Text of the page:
Her Story at Rele Gallery
By Christopher Ian Lutz @christopher_ian_lutz
Rele Gallery in Lagos, Nigeria is currently showing Her Story, an exhibition comprised of five female artists that contributes to the developing narrative of women, as both an individual experience and a social concept. Ayobola Kekere-Ekun, Oluchi Zọtam, Queen Nwaneri, Buki M. Animashaun, and Haneefah Adam each voice their female experience through art to communicate a response to the social and political circumstances that women live in, as well as to deepen their and our understanding of Women from a woman’s point of view.
Throughout humankind’s known history there has been a narrative developing concerning the relationship between men and women, the male and the female, the masculine and the feminine—and if you think those three are the same thing a queer/gender theorist would argue otherwise. In fact, queer or gender theory deconstructs society, religion, government, language, and nearly every social institution constructed by society through examining the careful psychological engineering of gender in a given society. Gender permeates literally every aspect of the universe in terms of how we categorize the systems of nature and the mechanics of technology and society. Even car engines have male and female parts.
Every society and cultural tradition has their reasons for gender categorization in order to create civilization. Unfortunately, as history and modern times has proven, civilization is not necessary equal. Yet, in our modern times we are witnessing what appears to be an unprecedented era of cultural change through the international women’s rights movement. The silver lining in the antediluvian storm cloud of social injustice is that we are currently living in times when women are actively reclaiming their power and enacting social change.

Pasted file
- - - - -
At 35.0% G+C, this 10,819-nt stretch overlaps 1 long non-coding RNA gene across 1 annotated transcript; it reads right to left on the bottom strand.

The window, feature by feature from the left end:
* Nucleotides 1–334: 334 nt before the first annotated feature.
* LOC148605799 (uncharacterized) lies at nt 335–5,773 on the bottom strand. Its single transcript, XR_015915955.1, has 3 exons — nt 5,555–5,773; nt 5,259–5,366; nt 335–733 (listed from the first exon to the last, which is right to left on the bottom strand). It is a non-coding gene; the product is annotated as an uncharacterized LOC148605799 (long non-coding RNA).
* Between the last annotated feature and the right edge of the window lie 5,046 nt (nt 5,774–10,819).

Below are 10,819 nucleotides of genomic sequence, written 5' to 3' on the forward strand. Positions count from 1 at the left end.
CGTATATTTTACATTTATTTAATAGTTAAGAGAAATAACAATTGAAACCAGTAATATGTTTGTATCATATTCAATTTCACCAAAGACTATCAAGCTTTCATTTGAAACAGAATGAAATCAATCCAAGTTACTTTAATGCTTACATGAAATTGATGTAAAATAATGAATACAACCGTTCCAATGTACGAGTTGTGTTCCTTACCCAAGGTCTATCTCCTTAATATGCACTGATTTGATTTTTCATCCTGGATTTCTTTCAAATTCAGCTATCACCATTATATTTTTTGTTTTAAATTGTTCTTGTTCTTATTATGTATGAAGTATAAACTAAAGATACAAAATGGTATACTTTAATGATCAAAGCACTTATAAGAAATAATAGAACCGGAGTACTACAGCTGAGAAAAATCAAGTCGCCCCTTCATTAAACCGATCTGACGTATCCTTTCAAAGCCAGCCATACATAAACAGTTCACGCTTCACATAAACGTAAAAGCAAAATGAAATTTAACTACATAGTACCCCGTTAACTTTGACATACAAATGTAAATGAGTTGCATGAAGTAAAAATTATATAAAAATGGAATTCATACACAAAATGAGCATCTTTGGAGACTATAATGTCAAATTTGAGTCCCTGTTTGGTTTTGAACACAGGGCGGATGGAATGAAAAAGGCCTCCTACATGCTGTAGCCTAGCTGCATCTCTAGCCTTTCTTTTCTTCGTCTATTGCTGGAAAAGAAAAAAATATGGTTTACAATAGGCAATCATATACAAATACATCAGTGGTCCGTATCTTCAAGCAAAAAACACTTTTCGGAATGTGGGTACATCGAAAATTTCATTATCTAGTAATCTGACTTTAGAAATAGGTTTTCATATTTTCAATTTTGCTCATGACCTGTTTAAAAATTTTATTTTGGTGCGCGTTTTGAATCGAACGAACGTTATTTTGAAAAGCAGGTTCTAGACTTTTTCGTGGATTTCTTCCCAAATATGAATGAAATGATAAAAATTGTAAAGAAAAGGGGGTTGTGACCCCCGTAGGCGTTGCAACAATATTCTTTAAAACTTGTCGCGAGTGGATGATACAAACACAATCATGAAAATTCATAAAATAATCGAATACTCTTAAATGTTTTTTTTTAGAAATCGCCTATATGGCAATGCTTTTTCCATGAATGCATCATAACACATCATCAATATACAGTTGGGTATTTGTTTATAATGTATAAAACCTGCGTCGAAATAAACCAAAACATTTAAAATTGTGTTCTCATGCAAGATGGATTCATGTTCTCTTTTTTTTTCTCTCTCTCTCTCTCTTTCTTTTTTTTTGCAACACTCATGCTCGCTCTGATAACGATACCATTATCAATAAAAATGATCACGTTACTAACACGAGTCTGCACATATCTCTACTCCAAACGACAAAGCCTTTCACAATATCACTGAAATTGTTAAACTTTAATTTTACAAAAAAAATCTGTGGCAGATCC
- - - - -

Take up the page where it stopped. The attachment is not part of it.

Her Story opens a dialogue of the multifaceted issues and perspectives of the feminine, of the female, of Women.
Oluchi Zotam captures the beauty of the feminine element in her vibrant photographs of nature. The phenomenon of humans is that we often don’t appreciate what we have until it is gone. As the natural landscape around the world is also changing through industrialization, for many in the future Mother Nature might only be experienced in books. Such works like Oluchi Zotam’s Preservation and Passion capture that spirit of nature, which is the spirit of the feminine energy.
Queen Nwaneri’s abstract paintings for Her Story depict female faceless forms with titles such as I Am A Woman and Listen. An interesting reaction to abstract expressionist painting is that one cannot reduce it by means of form. A realist depiction of a woman can easily be categorized by the culture, time period, and social status of the woman, and thereby the depiction might only be analyzed on a surface level. Nwaneri’s female forms guide one to the realm of the feminine, however the abstraction within those forms also incites a cognitive and emotional connection with the feminine.
Haneefah Adam’s watercolor and embroidery paintings have a narrative that expresses the process that can be interpreted on several levels, perhaps of taking back one’s power or the process of manifestation. The four paintings Encrust, Bloom, Emanate, and Sovereignty reveal a process of liberation and empowerment. Beginning with Encrust, a state in which one is covered or concealed, to Bloom, a state after one has pierced the surface and begins to experience the unfolding of identity, through which they can then Emanate their identity freely in an environment of Sovereignty. This natural process that can easily be associated with the life of a flower connects the natural process of the feminine energy within nature.
In Buki M. Animashaun’s paintings a theme of communication is expressed in such works as Face Me I Face You or Stop Shouting. This theme compliments the exhibition Her Story as a means of inspiring or igniting conversation. When art addresses social issues such as women’s rights it can be misinterpreted as an accusation rather than an opportunity to establish a healthy dialogue. An interesting detail of this series by Animashaun is the symmetry, asymmetry, and crossing of lines within fields of color and shapes. The works are almost archetypal, relating on a level psychological and emotional terms.
Ayobola Kekere-Ekun’s mixed media works are attractive and vivid, yet the imagery and the titles, such as Eyes Wide Shut and Sitting Pretty…Keep Mum, addresses the silence and invisibility that many women’s voices and presence have in society. The social context of Kekere-Ekun’s works shows a society that places roles in which the female is expected to submit and accept, where the volume of her voice is controlled.
Her Story will be on view until March 24th, 2017, at 5 Military St, Onikan Environ, Lagos, Nigeria. There is also a special feature by artist Ngozi Schommers.